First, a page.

What the world would be like if land and sea were inverted

You've likely seen maps of the earth with land and sea inverted, where Asia becomes the world's greatest ocean and the Pacific a vast, sprawling continent. But high school geography teacher John M Adams took it a step further and explained what it would be like to live in this parallel world. The Marianas Mountains make the Himalayas look like a traipse up Scafell Pike...

Whereas Earth’s land averages 840 meters above sea level, New Earth averages a breathtaking 3,700 meters altitude. The highest point is Mt. Challenger in the Marianas Mountain Range (10,994 meters). Many Marianas peaks are unscalable due to the lack of oxygen ...

[via Simon Kuestenmacher] Read the rest

Map of Britain's roads... and nothing else

jamaps created a map that shows all the main roads in Britain and nothing else, giving the vague impression of something weirdly biological.

Data: Ordnance Survey (2014) Tools: QGIS

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New maps of America show race and diversity levels

The Washington Post created some interesting maps that show levels of diversification in various American cities. They categorize cities like Chicago as examples of legacy segregation, where cities like Houston indicate rapid diversification. Read the rest

The longest straight lines you can sail or walk before hitting the shore

What's the longest straight-line route over land or water, uninterrupted by a shoreline? It's a question that gets complicated as soon as you recall that map projections are lies: no matter how straight you think you're going, you're always walking in circles. Computer scientists have answers.

The longest straight-line path over water begins in Sonmiani, Balochistan, Pakistan, passes between Africa and Madagascar and then between Antarctica and Tierra del Fuego in South America, and ends in the Karaginsky District, Kamchatka Krai, in Russia. It is 32,089.7 kilometers long.

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Soviet spy maps of western cities

The Guardian posted a fun gallery/quiz today: can you identify which cities these cold war spy maps represent? It's always fun to see London in Cyrillic. Read the rest

The last Americans holding out against same-sex marriage

With majority support in 44 states, and more in favor than opposed in 4 others, same-sex marriage is a done deal for most Americans. Besides, it's legal nationwide after a Supreme Court ruling in 2015. But Americans in two states are holding out when it comes to moral approval: Missisippi, where more are opposed to same-sex marriage than in favor of it, and in Alabama, the last state where an outright majority oppose it.

Support rose above 50% for the first time in 2011 and has not gone below that mark since then. Support rose to 60% for the first time in 2015 and has not gone below that mark since then. Support continues to rise while opposition continues to fall each year, driven in large part by a significant generational gap.

From 1988 to 2009, support for same-sex marriage increased between 1% to 1.5% per year, but thereafter support began to rise at an accelerated pace.

As of 2016, 83% of Americans aged 18 to 29 support same-sex marriage.

As of 2018, for the first time in Pew's research, more Americans over 65 favor same-sex marriage than oppose it. To find a broad national demographic opposed, you have to filter your way down to categories like "Republican Boomers" or "Weekly Church Attendees." Read the rest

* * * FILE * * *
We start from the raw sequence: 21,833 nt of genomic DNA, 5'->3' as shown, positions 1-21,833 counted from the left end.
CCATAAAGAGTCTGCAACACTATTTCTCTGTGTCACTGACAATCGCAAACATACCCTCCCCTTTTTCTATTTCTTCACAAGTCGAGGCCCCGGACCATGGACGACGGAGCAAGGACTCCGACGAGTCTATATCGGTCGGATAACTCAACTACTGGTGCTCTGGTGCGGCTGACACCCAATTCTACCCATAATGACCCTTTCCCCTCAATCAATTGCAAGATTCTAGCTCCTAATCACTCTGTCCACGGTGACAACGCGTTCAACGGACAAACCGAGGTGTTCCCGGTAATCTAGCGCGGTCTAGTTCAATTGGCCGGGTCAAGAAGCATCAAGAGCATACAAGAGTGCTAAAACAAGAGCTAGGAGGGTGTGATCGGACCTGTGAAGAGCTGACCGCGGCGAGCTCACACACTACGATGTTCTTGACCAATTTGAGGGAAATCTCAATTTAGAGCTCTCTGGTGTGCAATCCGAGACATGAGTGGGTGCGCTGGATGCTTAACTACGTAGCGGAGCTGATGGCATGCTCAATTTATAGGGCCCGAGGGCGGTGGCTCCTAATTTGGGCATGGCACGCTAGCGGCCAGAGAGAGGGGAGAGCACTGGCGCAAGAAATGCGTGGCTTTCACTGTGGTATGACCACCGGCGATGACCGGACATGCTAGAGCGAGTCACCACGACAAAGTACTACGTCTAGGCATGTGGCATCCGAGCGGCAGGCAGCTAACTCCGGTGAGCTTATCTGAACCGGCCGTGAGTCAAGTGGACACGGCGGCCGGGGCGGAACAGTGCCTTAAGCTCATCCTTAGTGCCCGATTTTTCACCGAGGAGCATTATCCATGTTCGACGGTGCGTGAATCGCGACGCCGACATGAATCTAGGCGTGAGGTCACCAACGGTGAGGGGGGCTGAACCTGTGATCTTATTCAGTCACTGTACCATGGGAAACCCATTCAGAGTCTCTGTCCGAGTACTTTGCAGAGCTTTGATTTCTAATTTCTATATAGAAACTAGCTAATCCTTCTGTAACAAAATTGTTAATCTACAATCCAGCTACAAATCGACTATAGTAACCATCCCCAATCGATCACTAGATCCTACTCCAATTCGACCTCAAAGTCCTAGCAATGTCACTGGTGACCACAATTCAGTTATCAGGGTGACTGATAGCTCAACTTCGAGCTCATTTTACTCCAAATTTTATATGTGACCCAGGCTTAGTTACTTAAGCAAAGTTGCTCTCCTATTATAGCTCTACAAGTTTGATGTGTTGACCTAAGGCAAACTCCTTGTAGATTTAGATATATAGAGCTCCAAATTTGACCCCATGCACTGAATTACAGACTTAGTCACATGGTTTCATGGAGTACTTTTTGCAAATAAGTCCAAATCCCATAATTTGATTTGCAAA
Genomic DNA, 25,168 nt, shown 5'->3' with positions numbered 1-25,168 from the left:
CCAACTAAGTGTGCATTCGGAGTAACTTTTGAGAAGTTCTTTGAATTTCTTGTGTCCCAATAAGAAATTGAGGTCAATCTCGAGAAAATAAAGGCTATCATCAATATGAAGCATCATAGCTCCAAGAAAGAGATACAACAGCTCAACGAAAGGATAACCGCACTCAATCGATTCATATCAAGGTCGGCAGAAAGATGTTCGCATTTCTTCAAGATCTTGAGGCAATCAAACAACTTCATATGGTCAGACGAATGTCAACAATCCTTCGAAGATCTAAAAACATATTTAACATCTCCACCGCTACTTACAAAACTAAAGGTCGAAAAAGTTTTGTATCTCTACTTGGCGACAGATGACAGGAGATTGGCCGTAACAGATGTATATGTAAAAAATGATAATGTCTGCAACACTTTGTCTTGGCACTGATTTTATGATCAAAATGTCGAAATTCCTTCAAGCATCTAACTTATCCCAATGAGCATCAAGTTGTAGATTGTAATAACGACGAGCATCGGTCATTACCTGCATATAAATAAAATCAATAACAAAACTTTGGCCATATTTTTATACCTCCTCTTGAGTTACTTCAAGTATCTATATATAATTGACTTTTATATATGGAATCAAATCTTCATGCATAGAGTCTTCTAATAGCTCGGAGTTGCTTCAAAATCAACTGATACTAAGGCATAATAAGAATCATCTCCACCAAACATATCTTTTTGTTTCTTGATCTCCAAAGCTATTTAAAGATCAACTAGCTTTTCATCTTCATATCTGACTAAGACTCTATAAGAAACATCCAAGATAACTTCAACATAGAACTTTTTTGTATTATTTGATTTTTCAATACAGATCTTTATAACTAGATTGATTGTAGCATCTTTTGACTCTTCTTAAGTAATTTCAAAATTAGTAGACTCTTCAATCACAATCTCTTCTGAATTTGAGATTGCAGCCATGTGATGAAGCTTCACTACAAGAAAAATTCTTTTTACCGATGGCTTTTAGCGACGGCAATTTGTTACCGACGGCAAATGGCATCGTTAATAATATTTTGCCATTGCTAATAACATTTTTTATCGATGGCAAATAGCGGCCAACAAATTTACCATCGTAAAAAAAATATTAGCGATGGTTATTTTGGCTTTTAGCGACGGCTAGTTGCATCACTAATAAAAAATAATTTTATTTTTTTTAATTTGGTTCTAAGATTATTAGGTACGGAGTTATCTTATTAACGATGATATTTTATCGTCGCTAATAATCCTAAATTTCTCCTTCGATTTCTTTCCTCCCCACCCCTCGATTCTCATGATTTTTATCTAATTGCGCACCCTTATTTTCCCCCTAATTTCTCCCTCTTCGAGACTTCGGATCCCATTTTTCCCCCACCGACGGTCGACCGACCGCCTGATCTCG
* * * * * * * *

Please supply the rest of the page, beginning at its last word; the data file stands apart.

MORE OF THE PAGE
Map of how England and Wales is aging

Outside the big cities, England and Wales is aging. From Plumplot:

In 2002, 40% of the population was over 44 years old. Fourteen years later it was 43.5%. The share almost equaled to the population below 35, which was 43.7%. Life expectancy also increased. For people aged 65 years or older, the expectancy increased by more than two years. Their share increased by 2.1% between 2002 and 2016. There were 7.1k centenarians in 2002 and 13.7k in 2016.

I was curious about the white-hot sliver of youth in the wilds of Wiltshire. There are military bases around those parts, but couldn't immediately confirm that's the reason why. Read the rest

Animation of the earth from above, made from thousands of satellite images

Páraic McGloughlin's Arena is "brief look at the eart from above" mesmerizes us with the shapes we made upon it, culled from satellite imagery then ordered frame-by-frame to give the uncanny appearance of a single plot of land rapidly changing.

Check out Páraic's Instagram for more work from the Sligo-based artist.

Pearse McGloughlin and I collaborated on the audio resulting in something between music and a soundtrack.

Audio mastered by TJ LippleHear

more of Pearse's music here : open.spotify.com/track/0mvfR4zmmxDTvlYyWmmJvG?si=KIHR2daoe


Arena soundtrack available here: store.cdbaby.com/cd/pearsemcgloughlin3


Amber Willams at Directors Notes took the time to make an interview with me about the making of "Arena" and my work in general , you can check it out here: directorsnotes.com/2018/04/04/paraic-mcgloughlin-arena/

Thanks a million Amber.

Here's another short movie from Páraic, titled Chase, compiled using the same technique but at ground level.

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Google Earth image of crashed UFO may not be that

This Google Earth image of Antarctica's South Georgia Island depicts either a UFO that crashed and skidded across the snow or a hunk of ice that rolled along after an avalanche. According to this YouTube video from Secureteam, with 2.5 million views, it's definitely the former. Keele University physical geographer lecturer Richard Waller suggests it's the latter. Below, a zoomed-out view of the area. (Space.com)

Previously: Another UFO found in Google Earth image of Antarctica

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Google launches "plus codes": open geocodes for locations that don't have street addresses